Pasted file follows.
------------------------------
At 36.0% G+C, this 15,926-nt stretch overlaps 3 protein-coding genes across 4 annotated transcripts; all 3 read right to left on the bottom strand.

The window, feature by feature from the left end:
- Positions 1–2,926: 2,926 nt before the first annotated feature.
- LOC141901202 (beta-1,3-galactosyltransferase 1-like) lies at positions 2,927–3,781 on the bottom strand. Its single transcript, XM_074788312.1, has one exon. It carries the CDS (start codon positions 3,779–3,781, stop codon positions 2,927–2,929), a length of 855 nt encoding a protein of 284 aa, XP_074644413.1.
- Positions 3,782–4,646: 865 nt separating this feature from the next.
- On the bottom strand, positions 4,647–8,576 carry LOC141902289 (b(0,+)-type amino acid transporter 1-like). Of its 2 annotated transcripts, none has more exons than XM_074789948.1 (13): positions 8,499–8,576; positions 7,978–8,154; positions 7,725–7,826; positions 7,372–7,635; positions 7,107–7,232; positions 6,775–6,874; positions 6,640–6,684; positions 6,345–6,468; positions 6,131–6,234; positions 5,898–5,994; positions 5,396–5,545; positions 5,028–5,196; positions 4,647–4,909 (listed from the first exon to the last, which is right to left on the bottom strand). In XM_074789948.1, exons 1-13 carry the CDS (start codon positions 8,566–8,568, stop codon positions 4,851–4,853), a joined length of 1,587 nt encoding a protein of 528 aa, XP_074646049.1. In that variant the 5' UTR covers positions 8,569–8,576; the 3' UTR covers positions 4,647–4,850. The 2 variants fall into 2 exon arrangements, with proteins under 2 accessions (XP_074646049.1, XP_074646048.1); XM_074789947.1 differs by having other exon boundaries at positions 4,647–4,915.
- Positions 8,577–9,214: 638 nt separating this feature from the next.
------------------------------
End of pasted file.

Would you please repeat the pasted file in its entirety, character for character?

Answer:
At 36.0% G+C, this 15,926-nt stretch overlaps 3 protein-coding genes across 4 annotated transcripts; all 3 read right to left on the bottom strand.

The window, feature by feature from the left end:
- Positions 1–2,926: 2,926 nt before the first annotated feature.
- LOC141901202 (beta-1,3-galactosyltransferase 1-like) lies at positions 2,927–3,781 on the bottom strand. Its single transcript, XM_074788312.1, has one exon. It carries the CDS (start codon positions 3,779–3,781, stop codon positions 2,927–2,929), a length of 855 nt encoding a protein of 284 aa, XP_074644413.1.
- Positions 3,782–4,646: 865 nt separating this feature from the next.
- On the bottom strand, positions 4,647–8,576 carry LOC141902289 (b(0,+)-type amino acid transporter 1-like). Of its 2 annotated transcripts, none has more exons than XM_074789948.1 (13): positions 8,499–8,576; positions 7,978–8,154; positions 7,725–7,826; positions 7,372–7,635; positions 7,107–7,232; positions 6,775–6,874; positions 6,640–6,684; positions 6,345–6,468; positions 6,131–6,234; positions 5,898–5,994; positions 5,396–5,545; positions 5,028–5,196; positions 4,647–4,909 (listed from the first exon to the last, which is right to left on the bottom strand). In XM_074789948.1, exons 1-13 carry the CDS (start codon positions 8,566–8,568, stop codon positions 4,851–4,853), a joined length of 1,587 nt encoding a protein of 528 aa, XP_074646049.1. In that variant the 5' UTR covers positions 8,569–8,576; the 3' UTR covers positions 4,647–4,850. The 2 variants fall into 2 exon arrangements, with proteins under 2 accessions (XP_074646049.1, XP_074646048.1); XM_074789947.1 differs by having other exon boundaries at positions 4,647–4,915.
- Positions 8,577–9,214: 638 nt separating this feature from the next.